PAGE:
For this episode, the production staff decided to re-air Mercier’s original short story, from start to finish, while editing their own dialogue over the original lines from the story, as if it were an original tale made specifically for the show; the episode even begins with a cold open, similar to the one from “It’s a Good Life,” an episode of The Twilight Zone, while still keeping its focus on the story it wants to tell. The end result is basically a scene from an episode of Radiolab, if it leaned less towards science-fiction, and more towards horror; the “Man in Purple’s” warning that he would “raise up the spirit of Poe” is rather jarring when it’s first shoved into Mercier’s original narration, fitting for the state of shock such an announcement would likely make in real life.
The story uses the right amount of sound editing to keep up the illusion of bearing witness to any given scene, be it in a bar, or Edgar’s old estate, but makes sure that this can also fit in as something from This American Life, as Mercier’s short story is performed in the same, up-close manner as Ira Glass and his guests tend to do on air, flashbacks and all; there’s as much of a focus on Edgar’s brief opium addiction, and subsequent Election Day cooping, as there is the caretaker reacting to the Man in Purple’s story of how Poe died, as well as when a giant rat invaded Edgar’s old estate on his watch. Ultimately, the mixture of the two makes this experience even more worthwhile when you first hear it, as it’s a bonafide example of the truth being stranger than fiction.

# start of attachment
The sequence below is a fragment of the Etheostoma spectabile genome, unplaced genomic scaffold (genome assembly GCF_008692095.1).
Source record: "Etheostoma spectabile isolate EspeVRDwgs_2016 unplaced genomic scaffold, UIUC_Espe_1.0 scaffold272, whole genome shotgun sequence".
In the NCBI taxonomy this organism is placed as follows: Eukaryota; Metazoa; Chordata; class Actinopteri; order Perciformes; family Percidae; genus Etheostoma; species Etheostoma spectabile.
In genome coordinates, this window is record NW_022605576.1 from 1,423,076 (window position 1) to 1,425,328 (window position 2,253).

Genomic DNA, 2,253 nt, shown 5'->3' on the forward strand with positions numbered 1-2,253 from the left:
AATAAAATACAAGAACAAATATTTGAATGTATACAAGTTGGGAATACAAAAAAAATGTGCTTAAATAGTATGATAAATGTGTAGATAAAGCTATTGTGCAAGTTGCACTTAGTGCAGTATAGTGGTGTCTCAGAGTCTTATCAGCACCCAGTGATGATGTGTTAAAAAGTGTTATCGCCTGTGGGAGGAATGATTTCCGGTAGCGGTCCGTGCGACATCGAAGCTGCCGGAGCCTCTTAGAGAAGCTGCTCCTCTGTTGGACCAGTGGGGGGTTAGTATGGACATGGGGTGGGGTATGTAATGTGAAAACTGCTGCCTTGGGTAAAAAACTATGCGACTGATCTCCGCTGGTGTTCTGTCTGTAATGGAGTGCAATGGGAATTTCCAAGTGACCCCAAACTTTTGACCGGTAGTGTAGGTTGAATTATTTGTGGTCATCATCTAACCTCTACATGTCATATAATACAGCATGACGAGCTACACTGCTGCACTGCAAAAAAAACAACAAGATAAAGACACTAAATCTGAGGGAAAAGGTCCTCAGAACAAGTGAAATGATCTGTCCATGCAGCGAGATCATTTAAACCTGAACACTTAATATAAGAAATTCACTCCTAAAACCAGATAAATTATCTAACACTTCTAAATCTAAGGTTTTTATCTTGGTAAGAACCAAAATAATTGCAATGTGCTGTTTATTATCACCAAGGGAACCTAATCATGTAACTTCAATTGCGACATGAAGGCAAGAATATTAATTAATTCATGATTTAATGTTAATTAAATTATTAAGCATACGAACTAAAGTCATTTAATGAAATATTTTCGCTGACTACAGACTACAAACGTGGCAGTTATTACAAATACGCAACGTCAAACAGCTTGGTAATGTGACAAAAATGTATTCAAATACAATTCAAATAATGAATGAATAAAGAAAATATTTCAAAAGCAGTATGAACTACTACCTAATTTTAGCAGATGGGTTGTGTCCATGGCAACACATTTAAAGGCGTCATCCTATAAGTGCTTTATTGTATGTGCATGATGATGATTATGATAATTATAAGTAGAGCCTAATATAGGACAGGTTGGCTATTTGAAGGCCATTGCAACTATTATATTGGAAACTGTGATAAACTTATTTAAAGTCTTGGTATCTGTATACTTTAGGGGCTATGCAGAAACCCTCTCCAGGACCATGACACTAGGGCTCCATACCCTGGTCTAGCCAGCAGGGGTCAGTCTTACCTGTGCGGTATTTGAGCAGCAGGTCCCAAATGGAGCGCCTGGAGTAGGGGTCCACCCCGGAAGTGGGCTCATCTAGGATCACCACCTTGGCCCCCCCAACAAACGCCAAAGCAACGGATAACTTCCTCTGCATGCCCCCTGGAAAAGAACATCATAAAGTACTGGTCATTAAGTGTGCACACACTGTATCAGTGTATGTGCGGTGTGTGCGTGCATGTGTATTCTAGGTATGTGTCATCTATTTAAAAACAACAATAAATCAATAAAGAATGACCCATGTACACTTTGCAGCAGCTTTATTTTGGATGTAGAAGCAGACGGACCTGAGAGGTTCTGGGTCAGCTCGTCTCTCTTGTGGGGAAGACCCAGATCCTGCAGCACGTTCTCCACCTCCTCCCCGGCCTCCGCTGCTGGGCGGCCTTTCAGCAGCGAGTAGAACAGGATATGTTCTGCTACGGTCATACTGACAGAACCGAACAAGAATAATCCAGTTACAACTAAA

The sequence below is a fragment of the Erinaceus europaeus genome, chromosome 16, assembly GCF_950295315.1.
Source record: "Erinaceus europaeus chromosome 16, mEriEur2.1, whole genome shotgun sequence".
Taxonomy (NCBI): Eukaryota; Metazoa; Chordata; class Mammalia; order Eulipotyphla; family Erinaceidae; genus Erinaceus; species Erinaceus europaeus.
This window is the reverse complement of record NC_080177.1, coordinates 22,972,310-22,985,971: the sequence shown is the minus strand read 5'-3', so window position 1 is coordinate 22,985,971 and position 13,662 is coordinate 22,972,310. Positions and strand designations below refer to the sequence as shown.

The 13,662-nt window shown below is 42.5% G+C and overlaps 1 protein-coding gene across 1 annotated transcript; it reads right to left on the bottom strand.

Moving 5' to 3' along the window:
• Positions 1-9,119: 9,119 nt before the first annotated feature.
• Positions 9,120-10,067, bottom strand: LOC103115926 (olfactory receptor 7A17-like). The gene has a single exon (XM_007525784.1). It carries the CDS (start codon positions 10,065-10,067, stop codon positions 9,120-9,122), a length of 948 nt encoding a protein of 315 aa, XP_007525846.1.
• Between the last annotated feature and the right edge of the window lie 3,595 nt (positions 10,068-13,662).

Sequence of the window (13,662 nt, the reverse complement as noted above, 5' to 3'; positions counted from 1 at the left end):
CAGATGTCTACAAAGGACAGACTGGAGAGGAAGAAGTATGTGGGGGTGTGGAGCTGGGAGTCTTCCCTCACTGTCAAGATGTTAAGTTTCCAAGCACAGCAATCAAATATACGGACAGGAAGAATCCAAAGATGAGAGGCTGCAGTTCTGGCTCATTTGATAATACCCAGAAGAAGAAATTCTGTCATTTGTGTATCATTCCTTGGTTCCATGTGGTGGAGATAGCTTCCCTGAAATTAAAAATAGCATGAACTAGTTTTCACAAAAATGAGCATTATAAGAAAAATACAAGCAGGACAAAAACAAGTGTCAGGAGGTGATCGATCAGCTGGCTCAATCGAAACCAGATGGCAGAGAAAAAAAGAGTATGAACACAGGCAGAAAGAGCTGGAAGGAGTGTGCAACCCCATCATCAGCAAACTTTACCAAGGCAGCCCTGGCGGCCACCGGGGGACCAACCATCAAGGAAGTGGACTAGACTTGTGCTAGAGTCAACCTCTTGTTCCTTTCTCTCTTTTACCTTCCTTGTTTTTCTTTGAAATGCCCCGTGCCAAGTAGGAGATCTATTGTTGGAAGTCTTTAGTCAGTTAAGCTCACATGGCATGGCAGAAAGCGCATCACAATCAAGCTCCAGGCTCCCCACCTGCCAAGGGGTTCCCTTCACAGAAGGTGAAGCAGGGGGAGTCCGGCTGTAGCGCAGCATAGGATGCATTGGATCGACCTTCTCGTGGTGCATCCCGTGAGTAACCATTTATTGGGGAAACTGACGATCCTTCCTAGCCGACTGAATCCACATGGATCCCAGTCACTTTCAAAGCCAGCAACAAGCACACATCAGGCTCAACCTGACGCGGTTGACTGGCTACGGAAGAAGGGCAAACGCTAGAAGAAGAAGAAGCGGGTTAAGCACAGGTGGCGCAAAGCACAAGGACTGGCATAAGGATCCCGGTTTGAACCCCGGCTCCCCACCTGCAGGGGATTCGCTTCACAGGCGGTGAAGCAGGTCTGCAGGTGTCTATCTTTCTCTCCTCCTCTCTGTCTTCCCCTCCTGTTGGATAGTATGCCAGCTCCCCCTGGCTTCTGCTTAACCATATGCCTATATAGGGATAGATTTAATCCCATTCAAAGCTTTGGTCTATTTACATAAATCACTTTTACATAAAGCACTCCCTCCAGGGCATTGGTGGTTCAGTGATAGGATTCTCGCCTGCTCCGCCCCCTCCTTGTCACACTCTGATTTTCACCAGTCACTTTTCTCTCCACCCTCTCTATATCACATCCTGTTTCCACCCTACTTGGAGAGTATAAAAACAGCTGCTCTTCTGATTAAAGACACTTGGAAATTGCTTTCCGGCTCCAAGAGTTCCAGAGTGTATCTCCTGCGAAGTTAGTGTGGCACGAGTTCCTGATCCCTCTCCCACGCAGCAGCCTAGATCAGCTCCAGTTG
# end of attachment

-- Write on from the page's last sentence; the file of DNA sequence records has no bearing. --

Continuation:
Overall, these episodes and sketches show me a myriad of ways that a story can be told without visual aids; whether I do so with the direct, human approach of Ira Glass, the bizarre, attention-grabbing methods of Jad Abumrad and company, or the slow-burning, heart-pounding means of the cast and crew of The Truth, is all up to me in the end. I don’t have to worry about what identity I’ll take to the big stage just yet, but now that I see the world of radio with new eyes, I’ll make sure not to take it, or any medium I use to get my points across, for granted.
My last official project for the week is to choose at least one work from a previous participant of DS106, and describe how it falls under the “digital story” banner. My nomination is the short film, “3,000 Miles in 30 Seconds(ish)” by Emily S. May. In all sincerity, I like this because of how it feels like a tourism ad, but doesn’t outright spoil the entirety of the trip. The song chosen for the film sounds like a commercial jingle, and by focusing on the road ahead, and not the local monuments, it provides us with a feeling that a stay that long should be seen to be believed. It feels like a digital story because it speaks of a woman’s want to see the world, and although she doesn’t tell us the whole story, she gives us just enough for us to fill in the blanks for ourselves, without too much trouble along the way.
Another advantage of this particular video was its use of subtlety to get its message across. While the real-life backstory of the film mentions a point of despair in Miss May’s life, had you presented the movie to someone with no previous knowledge of her woes, they would suspect that she was someone who liked to go sight-seeing, and was taking her audience along for the ride with her stop-motion photo collection. You see, the thing about storytelling, as Kurt Vonnegut pointed out in my last entry, is that not all stories have to be bad for long. Some can have a bad ending, but not everything has to be bad all the time.